Liz Sproat is a woman on message. The Google executive believes skills such as communication, collaboration and creativity will help young people thrive in a rapidly changing world and she is clear on what she believes a good education system should provide.
“It should develop the whole child,” she says at the launch of a month-long UK-wide company roadshow set in a futuristic pop-up “digital classroom” dome. During the roadshow, teachers see a digital showcase, showing how apps and technology can help to transform teaching and learning They also put Google’s lighthouse schools, which have integrated technology into education with strong results – in the spotlight.
There are 25 lighthouse schools and Google have run the roadshow at seven of them. The lighthouse schools are those demonstrating deep usage of Google tools in their classroom. According to the internet giant, the schools are “keen advocates” and are “happy to share their experiences with other schools in their regions”.
Children are now learning programming skills in the classroom from as young as five, and computer science is becoming increasingly woven into the national curriculum. But despite significant decades-long investment in technology in schools, deploying it effectively has been a “big challenge”, she says.
What she sees in the lighthouse schools, including today’s venue at City Heights E-ACT Academy in Tulse Hill, south London, is that they “definitely share a passion for technology but they are also being effective schools for a whole range of different reasons.”
“I was probably one of the earliest users of technology in schools”
Sproat, who grew up in Cumbria, describes her upbringing in the village of Skelton as “really very sheltered”. Her primary school was “a very nurturing small school environment”. She then went to Ullswater Community College, followed by the state grammar in Penrith for GCSEs and A-levels.
She got into computers early. “I was on BBC Radio Cumbria for being in one of the first (primary) schools in the county to use the Hobbit game. You crossed the adaptive world where, based on the decisions I took, I’d either have Bilbo get out and find the ring or he got stuck in the caves with Gollum. So I was probably one of the earliest users of technology in schools.”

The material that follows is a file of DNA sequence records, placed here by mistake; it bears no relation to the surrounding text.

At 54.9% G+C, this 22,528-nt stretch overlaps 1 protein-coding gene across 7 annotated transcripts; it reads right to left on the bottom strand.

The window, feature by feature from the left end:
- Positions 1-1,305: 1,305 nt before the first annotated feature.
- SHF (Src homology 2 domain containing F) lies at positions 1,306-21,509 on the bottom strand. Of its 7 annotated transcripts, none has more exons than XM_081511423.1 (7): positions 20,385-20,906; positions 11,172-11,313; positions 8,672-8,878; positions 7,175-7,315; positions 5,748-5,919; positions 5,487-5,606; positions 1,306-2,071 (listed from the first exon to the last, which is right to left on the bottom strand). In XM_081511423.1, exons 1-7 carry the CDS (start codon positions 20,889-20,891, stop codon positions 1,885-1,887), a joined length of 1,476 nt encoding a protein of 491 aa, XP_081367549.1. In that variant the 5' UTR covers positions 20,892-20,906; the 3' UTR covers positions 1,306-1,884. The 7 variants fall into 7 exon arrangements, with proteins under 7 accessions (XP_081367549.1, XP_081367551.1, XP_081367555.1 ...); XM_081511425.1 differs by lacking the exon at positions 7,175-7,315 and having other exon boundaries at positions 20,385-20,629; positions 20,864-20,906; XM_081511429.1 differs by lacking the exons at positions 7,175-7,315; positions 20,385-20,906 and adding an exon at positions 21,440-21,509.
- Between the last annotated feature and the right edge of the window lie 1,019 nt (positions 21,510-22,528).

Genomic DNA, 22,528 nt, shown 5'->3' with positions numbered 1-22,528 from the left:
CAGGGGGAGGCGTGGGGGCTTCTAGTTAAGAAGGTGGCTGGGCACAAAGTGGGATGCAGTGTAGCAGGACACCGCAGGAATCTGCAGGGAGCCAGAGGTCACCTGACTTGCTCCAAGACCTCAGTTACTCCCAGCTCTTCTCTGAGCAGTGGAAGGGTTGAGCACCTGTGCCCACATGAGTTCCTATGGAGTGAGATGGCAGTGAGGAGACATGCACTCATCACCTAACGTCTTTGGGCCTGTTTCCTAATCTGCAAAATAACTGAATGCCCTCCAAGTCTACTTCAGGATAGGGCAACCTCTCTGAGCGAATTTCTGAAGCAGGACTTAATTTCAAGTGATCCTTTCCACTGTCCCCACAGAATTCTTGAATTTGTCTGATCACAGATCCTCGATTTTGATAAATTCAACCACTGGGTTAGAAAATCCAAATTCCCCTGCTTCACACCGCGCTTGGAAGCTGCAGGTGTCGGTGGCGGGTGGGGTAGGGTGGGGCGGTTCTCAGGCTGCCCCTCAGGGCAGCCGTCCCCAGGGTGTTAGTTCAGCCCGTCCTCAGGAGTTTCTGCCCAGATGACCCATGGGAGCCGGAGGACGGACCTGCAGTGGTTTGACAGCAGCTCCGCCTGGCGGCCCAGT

She was also an early fan of the immersive learning experiences. “I enjoyed going on a field trip, putting a square down and counting flowers, and looking for insects. It was about being outside of your immediate classroom environment.
“I can see that if I had had those experiences more frequently, school would have been an even more motivating and dynamic experience than the one I had. I had little gumption or understanding of this wider world. I often reflect that if I’d had more exposure to that, it could have been a very positive thing. I’m aware that the technology around us does allow that, even to children in more rural or more economically disadvantaged environments.”
She explains that her father was a lorry driver and her mother a secretary. “I think my mum was very much someone who instilled in me the idea I could do anything. I attribute that sense of giving things a go and pushing myself to her.”
Her grandmother – a businesswoman in the farming community – was also a big influence.
Sproat’s education and career path highlight her passion for learning. She studied English at Hull, and while there she spent some time at a primary school helping children to read. This was followed by a masters in publishing at Stirling.
Starting her working life at publishers Routledge in a marketing role focused on secondary and higher education texts, she then spent a decade at the education publishing arm of Pearson. Her time with Pearson involved a variety of start-up experiences, but always linked to education. At one stage she spent three years in Dubai, where she worked on a range of national education initiatives, primarily in teachers’ professional development.
What she loves about her role now, as head of Google education, right across Europe, the Middle East and Africa is that she is helping teachers in the classroom as well